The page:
In January of 897, about seven months after Formosus’ death, Pope Stephen ordered Formosus’ corpse exhumed from its grave and put on trial.  In what would become known as the “Cadaver Synod”, Pope Stephen charged Formosus with a number of crimes including perjury and having ascended the Papacy illegally.  During the trial, Formosus’ rotting corpse was propped up on a throne and clothed in Papal vestments.  Stephen himself acted as prosecutor while a church deacon was appointed to serve as Formosus’ defense attorney.  While judges were appointed from local priests, the synod amounted to nothing more than a show trial in which Stephen maniacally screamed, raved, and hurled insults at the dead corpse.  Formosus’ was declared guilty on all charges.  As punishment, his corpse was stripped of its Papal vestments, three fingers on its right hand were removed (the fingers used to conduct blessings), and all orders issued by Formosus’ were nullified.  Formosus’ corpse was buried in an unmarked paupers grave.  Later it was again disinterred and cast into the Tiber River.  

The Cadaver Synod turned out to be Stephen VI’s undoing, as the people of Rome were too weirded out by his bizarre and insane behavior.  He was quickly deposed and imprisoned, where he was strangled to death during the night.  In the meantime Formosus’ corpse had been recovered from the Tiber and reburied in its proper grave at St. Peters Basilica.  The next Pope, John IX, nullified the Cadaver Synod and issued a Papal decree banning the trial of a dead person.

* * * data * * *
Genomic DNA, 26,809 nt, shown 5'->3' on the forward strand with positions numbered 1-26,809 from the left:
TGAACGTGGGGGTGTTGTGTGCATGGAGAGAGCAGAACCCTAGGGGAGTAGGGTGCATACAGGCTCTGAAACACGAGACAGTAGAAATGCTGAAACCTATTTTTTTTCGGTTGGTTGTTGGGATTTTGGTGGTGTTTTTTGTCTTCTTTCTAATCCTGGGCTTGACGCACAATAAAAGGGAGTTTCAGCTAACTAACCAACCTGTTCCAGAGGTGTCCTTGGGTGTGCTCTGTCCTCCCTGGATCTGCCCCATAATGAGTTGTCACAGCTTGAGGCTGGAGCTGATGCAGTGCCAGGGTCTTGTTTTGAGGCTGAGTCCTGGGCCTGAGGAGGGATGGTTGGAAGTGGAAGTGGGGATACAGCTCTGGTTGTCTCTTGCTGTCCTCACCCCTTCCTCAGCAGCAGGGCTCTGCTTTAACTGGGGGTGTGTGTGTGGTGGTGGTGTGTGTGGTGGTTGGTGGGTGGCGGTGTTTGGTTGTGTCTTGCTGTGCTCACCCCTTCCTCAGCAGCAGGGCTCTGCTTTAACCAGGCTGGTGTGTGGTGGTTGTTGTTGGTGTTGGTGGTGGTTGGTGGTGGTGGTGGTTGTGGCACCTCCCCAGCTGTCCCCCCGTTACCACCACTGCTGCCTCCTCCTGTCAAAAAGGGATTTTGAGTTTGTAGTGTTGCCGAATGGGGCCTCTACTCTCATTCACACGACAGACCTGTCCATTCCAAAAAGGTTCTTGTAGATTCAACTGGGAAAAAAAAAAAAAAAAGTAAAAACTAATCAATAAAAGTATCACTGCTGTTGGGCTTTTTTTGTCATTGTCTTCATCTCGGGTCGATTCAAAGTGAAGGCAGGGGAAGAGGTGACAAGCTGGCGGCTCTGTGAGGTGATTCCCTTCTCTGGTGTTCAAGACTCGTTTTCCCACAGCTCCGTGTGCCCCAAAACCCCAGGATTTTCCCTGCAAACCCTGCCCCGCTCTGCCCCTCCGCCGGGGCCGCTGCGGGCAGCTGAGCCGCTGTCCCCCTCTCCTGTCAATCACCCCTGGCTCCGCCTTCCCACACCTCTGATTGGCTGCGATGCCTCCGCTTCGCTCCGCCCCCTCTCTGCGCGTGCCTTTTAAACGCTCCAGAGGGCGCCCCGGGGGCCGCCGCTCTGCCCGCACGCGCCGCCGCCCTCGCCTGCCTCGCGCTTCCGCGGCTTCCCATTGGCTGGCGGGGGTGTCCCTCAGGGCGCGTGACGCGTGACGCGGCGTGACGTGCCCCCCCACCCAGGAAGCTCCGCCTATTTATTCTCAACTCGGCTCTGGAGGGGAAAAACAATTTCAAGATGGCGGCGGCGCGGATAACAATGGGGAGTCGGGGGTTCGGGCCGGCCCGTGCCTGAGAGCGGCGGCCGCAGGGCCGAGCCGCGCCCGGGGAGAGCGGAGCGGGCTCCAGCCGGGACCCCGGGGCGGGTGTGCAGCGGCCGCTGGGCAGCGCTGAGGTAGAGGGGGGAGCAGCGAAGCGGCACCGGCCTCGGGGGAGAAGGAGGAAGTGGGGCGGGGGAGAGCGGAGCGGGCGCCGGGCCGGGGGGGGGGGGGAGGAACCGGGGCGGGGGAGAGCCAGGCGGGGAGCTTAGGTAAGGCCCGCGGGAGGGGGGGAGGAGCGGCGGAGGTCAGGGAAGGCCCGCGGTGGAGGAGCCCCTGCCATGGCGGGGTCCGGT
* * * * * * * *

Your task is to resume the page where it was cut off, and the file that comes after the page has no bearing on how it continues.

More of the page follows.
Robert the Bruce Part VI — King of Scots Forever

After the Battle of Bannockburn, everything started to go right for Robert the Bruce.  He kept up the pressure on the English by conducting more raids in England.  He even invaded Ireland to remove English rule from the island.  Incredibly because of this, he was named by the Irish High King of Ireland (peashooter didn’t know this!).  Now that his queen was freed from the English, the Bruce also got down to the business of building a family, and thus building a dynasty.  It seemed like a matter of time before Edward II would have no choice but to recognize Scotland’s sovereignty.